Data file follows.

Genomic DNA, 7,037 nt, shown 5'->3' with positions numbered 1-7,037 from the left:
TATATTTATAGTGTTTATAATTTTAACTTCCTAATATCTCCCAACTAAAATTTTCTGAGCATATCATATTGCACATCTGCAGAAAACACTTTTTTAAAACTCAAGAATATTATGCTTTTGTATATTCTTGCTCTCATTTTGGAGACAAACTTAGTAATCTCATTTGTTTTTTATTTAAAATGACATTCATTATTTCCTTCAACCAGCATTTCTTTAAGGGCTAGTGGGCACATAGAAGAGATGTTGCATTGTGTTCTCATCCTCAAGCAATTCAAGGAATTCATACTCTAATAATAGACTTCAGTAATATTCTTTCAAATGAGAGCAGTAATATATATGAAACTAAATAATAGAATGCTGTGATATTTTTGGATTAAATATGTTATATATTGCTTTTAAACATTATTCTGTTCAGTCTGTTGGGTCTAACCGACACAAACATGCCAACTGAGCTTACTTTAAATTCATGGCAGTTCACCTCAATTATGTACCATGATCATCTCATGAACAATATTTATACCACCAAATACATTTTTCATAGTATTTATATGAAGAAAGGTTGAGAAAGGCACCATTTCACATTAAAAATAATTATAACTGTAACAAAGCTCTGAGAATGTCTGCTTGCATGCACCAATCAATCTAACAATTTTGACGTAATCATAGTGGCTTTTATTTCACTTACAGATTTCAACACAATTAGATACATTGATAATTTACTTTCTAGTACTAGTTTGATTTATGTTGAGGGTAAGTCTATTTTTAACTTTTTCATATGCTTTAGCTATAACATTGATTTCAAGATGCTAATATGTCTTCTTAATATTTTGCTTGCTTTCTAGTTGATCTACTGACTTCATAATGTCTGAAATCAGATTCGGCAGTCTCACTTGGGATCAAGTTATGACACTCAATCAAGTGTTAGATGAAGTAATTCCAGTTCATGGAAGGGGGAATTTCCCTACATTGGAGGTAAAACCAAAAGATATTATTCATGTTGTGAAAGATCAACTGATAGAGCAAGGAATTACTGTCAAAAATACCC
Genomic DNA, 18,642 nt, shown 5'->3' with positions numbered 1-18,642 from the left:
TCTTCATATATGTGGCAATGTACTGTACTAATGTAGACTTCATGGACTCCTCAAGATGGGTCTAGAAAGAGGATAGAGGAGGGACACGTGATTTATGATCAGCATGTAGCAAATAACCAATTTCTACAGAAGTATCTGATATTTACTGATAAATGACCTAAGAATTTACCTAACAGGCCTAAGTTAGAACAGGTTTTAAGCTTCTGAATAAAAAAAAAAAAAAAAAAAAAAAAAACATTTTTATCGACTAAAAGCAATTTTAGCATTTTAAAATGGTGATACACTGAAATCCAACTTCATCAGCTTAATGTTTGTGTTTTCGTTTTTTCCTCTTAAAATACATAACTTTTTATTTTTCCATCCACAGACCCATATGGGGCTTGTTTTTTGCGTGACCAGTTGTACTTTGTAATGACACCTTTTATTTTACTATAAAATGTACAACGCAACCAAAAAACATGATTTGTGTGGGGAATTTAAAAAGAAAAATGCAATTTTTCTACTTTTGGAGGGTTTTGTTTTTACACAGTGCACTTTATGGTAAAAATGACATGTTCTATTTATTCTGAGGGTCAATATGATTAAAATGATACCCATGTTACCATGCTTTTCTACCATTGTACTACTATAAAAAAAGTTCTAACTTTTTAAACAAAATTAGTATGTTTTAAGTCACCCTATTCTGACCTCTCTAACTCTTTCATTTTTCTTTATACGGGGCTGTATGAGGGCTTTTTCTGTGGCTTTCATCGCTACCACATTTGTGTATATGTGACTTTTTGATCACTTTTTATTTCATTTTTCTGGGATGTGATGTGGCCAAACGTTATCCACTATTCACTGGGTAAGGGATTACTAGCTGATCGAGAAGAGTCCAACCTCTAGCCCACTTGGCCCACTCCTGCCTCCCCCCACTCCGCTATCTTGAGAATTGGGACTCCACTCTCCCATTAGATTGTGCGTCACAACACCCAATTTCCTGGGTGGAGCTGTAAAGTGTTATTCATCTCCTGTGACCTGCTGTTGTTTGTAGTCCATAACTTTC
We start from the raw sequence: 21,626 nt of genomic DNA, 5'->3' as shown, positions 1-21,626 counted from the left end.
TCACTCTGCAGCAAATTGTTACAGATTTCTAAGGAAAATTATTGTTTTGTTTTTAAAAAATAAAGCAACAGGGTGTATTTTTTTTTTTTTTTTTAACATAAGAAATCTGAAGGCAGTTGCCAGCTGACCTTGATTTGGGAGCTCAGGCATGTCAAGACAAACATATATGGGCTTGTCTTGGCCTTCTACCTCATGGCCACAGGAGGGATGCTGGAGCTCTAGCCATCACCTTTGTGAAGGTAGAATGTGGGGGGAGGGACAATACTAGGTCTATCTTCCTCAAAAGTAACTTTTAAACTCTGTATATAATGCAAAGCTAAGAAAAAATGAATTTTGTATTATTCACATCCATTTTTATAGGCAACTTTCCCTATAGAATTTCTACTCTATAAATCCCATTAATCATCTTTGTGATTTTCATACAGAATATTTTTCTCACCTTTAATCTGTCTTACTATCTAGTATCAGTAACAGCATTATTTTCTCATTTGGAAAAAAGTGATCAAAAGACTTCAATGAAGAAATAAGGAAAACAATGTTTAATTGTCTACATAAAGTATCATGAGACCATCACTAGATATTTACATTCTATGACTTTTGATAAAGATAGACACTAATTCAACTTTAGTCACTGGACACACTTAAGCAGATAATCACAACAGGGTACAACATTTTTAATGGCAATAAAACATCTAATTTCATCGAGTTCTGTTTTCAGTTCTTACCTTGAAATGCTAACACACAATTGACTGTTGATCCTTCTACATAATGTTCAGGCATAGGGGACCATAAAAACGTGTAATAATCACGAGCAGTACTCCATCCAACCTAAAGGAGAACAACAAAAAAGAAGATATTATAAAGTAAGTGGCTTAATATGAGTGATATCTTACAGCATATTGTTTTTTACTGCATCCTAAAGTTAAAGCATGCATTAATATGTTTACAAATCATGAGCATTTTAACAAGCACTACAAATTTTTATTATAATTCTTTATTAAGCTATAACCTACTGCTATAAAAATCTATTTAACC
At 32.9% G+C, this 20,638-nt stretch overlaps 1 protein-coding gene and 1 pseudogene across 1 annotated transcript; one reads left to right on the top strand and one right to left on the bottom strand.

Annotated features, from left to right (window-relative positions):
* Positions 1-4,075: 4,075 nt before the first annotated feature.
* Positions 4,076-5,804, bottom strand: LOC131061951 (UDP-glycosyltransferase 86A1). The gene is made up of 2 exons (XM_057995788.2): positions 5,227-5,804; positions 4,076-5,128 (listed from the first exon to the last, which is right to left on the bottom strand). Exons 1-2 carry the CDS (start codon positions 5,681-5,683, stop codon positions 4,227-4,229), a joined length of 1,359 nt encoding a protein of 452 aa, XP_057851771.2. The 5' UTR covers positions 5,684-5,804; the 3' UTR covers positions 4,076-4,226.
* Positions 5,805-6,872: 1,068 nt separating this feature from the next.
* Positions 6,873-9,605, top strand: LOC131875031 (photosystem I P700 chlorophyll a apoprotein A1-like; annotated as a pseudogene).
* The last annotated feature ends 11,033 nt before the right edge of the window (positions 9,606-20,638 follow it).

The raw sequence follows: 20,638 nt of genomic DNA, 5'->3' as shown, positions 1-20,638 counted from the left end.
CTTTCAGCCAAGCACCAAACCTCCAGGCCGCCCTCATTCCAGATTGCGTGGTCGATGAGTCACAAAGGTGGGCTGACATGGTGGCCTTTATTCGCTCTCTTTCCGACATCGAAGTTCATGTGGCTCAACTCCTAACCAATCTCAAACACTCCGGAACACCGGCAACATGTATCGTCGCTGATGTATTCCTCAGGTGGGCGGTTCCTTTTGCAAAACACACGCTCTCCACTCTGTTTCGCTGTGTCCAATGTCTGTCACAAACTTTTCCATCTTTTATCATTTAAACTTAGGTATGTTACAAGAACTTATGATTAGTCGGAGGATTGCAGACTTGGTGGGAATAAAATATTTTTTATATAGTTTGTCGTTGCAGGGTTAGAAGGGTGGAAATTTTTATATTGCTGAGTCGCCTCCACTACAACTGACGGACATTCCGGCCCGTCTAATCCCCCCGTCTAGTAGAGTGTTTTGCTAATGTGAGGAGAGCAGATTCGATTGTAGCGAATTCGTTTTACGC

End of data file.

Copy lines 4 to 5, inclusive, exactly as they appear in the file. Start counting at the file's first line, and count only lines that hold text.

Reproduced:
TCTTCATATATGTGGCAATGTACTGTACTAATGTAGACTTCATGGACTCCTCAAGATGGGTCTAGAAAGAGGATAGAGGAGGGACACGTGATTTATGATCAGCATGTAGCAAATAACCAATTTCTACAGAAGTATCTGATATTTACTGATAAATGACCTAAGAATTTACCTAACAGGCCTAAGTTAGAACAGGTTTTAAGCTTCTGAATAAAAAAAAAAAAAAAAAAAAAAAAAACATTTTTATCGACTAAAAGCAATTTTAGCATTTTAAAATGGTGATACACTGAAATCCAACTTCATCAGCTTAATGTTTGTGTTTTCGTTTTTTCCTCTTAAAATACATAACTTTTTATTTTTCCATCCACAGACCCATATGGGGCTTGTTTTTTGCGTGACCAGTTGTACTTTGTAATGACACCTTTTATTTTACTATAAAATGTACAACGCAACCAAAAAACATGATTTGTGTGGGGAATTTAAAAAGAAAAATGCAATTTTTCTACTTTTGGAGGGTTTTGTTTTTACACAGTGCACTTTATGGTAAAAATGACATGTTCTATTTATTCTGAGGGTCAATATGATTAAAATGATACCCATGTTACCATGCTTTTCTACCATTGTACTACTATAAAAAAAGTTCTAACTTTTTAAACAAAATTAGTATGTTTTAAGTCACCCTATTCTGACCTCTCTAACTCTTTCATTTTTCTTTATACGGGGCTGTATGAGGGCTTTTTCTGTGGCTTTCATCGCTACCACATTTGTGTATATGTGACTTTTTGATCACTTTTTATTTCATTTTTCTGGGATGTGATGTGGCCAAACGTTATCCACTATTCACTGGGTAAGGGATTACTAGCTGATCGAGAAGAGTCCAACCTCTAGCCCACTTGGCCCACTCCTGCCTCCCCCCACTCCGCTATCTTGAGAATTGGGACTCCACTCTCCCATTAGATTGTGCGTCACAACACCCAATTTCCTGGGTGGAGCTGTAAAGTGTTATTCATCTCCTGTGACCTGCTGTTGTTTGTAGTCCATAACTTTC
We start from the raw sequence: 21,626 nt of genomic DNA, 5'->3' as shown, positions 1-21,626 counted from the left end.